In response to "Hard to be Humble" from The Escapist Forum: The way halo got big follows the exact same rules as how many businesses get big.
Its not who does it best that wins, its who does it adequately well and brings it to the masses.
Back when I was into "multimedia" development, I had to purchase a Mac. I was really into my PC games and felt cheated by having spent a small fortune on a work machine that I couldn't really enjoy my favorite hobby with. Oh, how wrong I was.
If one were at all familiar with their previous works in the Mac gaming community, Halo's success is a no-brainer. The real mystery is how Microsoft managed not to ruin Bungie.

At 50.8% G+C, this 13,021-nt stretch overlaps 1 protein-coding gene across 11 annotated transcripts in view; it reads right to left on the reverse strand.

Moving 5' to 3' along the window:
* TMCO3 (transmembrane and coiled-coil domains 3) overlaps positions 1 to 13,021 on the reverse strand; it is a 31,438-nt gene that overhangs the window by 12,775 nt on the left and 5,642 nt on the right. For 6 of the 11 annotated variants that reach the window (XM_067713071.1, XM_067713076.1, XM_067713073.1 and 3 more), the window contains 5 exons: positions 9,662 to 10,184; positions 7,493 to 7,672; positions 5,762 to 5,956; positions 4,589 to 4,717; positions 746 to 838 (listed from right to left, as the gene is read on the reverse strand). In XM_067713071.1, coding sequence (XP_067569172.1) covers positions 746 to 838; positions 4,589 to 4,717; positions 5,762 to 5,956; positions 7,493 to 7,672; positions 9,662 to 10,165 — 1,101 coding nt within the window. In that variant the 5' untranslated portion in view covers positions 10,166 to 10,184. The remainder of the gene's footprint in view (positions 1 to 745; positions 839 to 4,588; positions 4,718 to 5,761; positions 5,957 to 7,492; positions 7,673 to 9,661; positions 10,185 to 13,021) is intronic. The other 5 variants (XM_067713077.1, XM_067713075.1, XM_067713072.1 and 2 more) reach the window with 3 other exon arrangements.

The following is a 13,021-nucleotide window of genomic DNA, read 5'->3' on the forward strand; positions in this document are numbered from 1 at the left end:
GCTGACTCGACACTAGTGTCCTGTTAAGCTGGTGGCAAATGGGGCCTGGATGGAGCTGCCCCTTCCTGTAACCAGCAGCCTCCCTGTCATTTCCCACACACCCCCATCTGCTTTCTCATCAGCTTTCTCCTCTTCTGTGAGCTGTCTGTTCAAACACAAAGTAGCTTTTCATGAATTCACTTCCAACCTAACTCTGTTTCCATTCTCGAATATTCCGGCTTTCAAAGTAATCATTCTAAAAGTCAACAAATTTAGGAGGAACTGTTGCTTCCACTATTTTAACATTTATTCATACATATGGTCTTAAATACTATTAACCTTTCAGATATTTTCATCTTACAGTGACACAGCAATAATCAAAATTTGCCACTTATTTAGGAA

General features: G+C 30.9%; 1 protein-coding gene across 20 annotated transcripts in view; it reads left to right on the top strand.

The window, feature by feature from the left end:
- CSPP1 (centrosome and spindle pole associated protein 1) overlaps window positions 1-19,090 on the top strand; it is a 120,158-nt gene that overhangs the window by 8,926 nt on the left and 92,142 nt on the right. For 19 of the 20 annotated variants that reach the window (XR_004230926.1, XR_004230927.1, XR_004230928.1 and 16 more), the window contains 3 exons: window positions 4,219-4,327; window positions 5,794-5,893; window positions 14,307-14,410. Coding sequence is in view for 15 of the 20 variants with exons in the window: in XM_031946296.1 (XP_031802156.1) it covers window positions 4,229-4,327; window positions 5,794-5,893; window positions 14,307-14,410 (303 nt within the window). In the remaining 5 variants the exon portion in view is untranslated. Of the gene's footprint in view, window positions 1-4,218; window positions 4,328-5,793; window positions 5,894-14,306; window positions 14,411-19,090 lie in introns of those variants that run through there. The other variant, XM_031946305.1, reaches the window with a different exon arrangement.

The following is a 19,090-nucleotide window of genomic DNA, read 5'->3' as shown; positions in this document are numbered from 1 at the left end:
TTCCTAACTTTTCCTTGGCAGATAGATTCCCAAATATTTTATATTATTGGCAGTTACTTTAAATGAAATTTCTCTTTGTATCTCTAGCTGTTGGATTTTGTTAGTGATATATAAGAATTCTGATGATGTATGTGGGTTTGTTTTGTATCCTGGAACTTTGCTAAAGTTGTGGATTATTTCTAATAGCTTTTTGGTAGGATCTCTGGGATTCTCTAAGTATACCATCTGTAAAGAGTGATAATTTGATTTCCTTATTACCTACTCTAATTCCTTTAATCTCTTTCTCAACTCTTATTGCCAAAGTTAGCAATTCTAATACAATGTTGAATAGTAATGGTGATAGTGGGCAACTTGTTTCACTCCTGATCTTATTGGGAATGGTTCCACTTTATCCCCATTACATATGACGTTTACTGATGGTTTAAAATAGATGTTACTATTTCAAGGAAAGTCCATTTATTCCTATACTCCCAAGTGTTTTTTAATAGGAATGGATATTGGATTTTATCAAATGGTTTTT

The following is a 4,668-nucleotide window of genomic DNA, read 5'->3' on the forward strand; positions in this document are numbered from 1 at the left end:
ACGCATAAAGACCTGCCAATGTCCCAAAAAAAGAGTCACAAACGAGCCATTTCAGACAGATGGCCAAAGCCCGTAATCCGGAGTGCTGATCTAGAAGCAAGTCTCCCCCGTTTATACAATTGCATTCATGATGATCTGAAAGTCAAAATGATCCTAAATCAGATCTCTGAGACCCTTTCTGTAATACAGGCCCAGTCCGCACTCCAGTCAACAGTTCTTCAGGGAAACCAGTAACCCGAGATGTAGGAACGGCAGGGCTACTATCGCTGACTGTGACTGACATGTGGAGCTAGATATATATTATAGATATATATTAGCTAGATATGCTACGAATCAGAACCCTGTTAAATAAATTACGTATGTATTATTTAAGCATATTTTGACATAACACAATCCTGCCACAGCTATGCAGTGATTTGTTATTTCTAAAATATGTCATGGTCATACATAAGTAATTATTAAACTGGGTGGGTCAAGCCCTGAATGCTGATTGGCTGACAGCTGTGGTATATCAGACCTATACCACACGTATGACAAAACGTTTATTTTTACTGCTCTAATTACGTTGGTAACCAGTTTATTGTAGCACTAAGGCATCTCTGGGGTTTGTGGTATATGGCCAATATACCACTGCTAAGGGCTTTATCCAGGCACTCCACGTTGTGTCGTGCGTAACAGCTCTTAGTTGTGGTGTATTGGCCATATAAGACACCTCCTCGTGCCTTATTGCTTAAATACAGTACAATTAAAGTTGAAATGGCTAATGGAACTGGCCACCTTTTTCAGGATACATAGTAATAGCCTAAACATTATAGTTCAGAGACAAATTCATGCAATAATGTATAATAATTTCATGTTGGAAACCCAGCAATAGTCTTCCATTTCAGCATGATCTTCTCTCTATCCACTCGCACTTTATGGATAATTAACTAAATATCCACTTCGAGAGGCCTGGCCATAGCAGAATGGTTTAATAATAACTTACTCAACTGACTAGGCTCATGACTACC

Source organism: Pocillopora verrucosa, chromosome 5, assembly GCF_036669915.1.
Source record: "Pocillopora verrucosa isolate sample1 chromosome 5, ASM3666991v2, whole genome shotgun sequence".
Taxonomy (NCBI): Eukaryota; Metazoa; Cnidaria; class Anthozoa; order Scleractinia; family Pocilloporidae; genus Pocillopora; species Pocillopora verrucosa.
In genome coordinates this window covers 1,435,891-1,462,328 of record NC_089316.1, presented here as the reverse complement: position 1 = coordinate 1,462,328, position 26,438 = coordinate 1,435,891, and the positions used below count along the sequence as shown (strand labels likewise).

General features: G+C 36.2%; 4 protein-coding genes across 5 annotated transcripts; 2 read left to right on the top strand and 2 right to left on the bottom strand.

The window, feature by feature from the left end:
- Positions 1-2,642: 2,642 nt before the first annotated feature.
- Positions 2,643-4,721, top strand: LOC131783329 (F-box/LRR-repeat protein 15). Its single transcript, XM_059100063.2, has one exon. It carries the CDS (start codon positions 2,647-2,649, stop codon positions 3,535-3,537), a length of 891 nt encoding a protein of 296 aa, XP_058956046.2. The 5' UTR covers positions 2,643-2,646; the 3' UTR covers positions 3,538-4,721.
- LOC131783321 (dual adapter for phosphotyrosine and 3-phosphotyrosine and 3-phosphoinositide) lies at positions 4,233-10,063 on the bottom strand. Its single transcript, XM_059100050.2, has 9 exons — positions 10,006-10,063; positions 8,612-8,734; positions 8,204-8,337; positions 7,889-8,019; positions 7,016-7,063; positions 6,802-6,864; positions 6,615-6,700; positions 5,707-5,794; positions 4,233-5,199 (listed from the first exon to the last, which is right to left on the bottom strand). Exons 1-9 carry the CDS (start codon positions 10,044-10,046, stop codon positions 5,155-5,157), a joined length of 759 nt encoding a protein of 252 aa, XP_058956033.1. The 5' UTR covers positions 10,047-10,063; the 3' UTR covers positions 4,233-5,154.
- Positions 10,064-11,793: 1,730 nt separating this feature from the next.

In response to "Deconstructing Collection" from The Escapist Forum: I almost slipped into the endless gyre of game collecting. Last year I picked up just about any hard to find PS2 RPG and SRPG that I could get my hands on - just in case. The year before I bought a REPLACEMENT copy of Valkyrie Profile and because it didn't work all that well, I returned it for Ikaruga.
But what started it all was a friend of mine who burned his first print of Disgaea out a sort of misplaced "rock and roll is the devil" mentality. He gave me all of 16 his PS1 games ... mostly Squaresoft and Enix, and vanished off the face of the earth. Then when times were tough, instead of selling any of my 25 Gamecube games I had purchased and played to completion over the years, I sold games that were far more valuable to make ends meet.
I wasn't attached to games that I bought out of a sense of rarity. I would never get rid of games that meant something to me. I have a Lunar: The Silver Star Story Complete that I won in a bet. It's one of my favorite games, and playing that and Chrono Trigger with my children some day will out last the impulse completionism that led me to buy the Shadow Hearts games.
- Human Bomb